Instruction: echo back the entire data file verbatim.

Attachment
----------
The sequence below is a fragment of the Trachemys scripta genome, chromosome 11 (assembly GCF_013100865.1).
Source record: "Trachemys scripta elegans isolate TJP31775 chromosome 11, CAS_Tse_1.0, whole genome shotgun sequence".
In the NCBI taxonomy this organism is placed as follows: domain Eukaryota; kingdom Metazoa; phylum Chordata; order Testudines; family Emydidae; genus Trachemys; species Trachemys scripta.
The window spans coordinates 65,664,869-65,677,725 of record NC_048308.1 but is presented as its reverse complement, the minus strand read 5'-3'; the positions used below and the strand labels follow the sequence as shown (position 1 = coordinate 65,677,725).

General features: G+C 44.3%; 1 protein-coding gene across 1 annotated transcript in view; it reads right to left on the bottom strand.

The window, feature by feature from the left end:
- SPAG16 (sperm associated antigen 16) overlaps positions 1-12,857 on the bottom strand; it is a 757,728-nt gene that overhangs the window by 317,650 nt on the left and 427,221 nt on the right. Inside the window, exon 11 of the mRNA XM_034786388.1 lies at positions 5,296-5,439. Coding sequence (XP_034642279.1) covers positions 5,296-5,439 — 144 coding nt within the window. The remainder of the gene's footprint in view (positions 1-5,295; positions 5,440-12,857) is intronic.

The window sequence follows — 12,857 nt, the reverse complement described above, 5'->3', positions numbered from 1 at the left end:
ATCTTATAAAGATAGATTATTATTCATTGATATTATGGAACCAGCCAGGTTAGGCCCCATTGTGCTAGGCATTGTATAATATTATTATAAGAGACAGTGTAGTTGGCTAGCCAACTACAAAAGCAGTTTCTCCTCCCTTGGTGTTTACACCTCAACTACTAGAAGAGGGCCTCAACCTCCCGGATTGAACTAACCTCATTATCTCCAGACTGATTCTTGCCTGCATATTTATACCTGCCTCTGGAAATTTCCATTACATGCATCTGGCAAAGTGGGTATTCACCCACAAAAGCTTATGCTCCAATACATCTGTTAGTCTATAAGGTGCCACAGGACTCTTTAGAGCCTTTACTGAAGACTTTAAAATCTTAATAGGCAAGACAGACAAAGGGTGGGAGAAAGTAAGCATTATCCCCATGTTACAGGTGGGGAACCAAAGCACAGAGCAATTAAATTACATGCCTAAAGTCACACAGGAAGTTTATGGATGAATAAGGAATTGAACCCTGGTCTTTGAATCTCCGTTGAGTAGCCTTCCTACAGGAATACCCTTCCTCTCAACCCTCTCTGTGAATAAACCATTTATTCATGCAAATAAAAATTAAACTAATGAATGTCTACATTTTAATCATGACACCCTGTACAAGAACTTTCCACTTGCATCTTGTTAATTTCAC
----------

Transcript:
The sequence below is a fragment of the Trachemys scripta genome, chromosome 11 (assembly GCF_013100865.1).
Source record: "Trachemys scripta elegans isolate TJP31775 chromosome 11, CAS_Tse_1.0, whole genome shotgun sequence".
In the NCBI taxonomy this organism is placed as follows: domain Eukaryota; kingdom Metazoa; phylum Chordata; order Testudines; family Emydidae; genus Trachemys; species Trachemys scripta.
The window spans coordinates 65,664,869-65,677,725 of record NC_048308.1 but is presented as its reverse complement, the minus strand read 5'-3'; the positions used below and the strand labels follow the sequence as shown (position 1 = coordinate 65,677,725).

General features: G+C 44.3%; 1 protein-coding gene across 1 annotated transcript in view; it reads right to left on the bottom strand.

The window, feature by feature from the left end:
- SPAG16 (sperm associated antigen 16) overlaps positions 1-12,857 on the bottom strand; it is a 757,728-nt gene that overhangs the window by 317,650 nt on the left and 427,221 nt on the right. Inside the window, exon 11 of the mRNA XM_034786388.1 lies at positions 5,296-5,439. Coding sequence (XP_034642279.1) covers positions 5,296-5,439 — 144 coding nt within the window. The remainder of the gene's footprint in view (positions 1-5,295; positions 5,440-12,857) is intronic.

The window sequence follows — 12,857 nt, the reverse complement described above, 5'->3', positions numbered from 1 at the left end:
ATCTTATAAAGATAGATTATTATTCATTGATATTATGGAACCAGCCAGGTTAGGCCCCATTGTGCTAGGCATTGTATAATATTATTATAAGAGACAGTGTAGTTGGCTAGCCAACTACAAAAGCAGTTTCTCCTCCCTTGGTGTTTACACCTCAACTACTAGAAGAGGGCCTCAACCTCCCGGATTGAACTAACCTCATTATCTCCAGACTGATTCTTGCCTGCATATTTATACCTGCCTCTGGAAATTTCCATTACATGCATCTGGCAAAGTGGGTATTCACCCACAAAAGCTTATGCTCCAATACATCTGTTAGTCTATAAGGTGCCACAGGACTCTTTAGAGCCTTTACTGAAGACTTTAAAATCTTAATAGGCAAGACAGACAAAGGGTGGGAGAAAGTAAGCATTATCCCCATGTTACAGGTGGGGAACCAAAGCACAGAGCAATTAAATTACATGCCTAAAGTCACACAGGAAGTTTATGGATGAATAAGGAATTGAACCCTGGTCTTTGAATCTCCGTTGAGTAGCCTTCCTACAGGAATACCCTTCCTCTCAACCCTCTCTGTGAATAAACCATTTATTCATGCAAATAAAAATTAAACTAATGAATGTCTACATTTTAATCATGACACCCTGTACAAGAACTTTCCACTTGCATCTTGTTAATTTCAC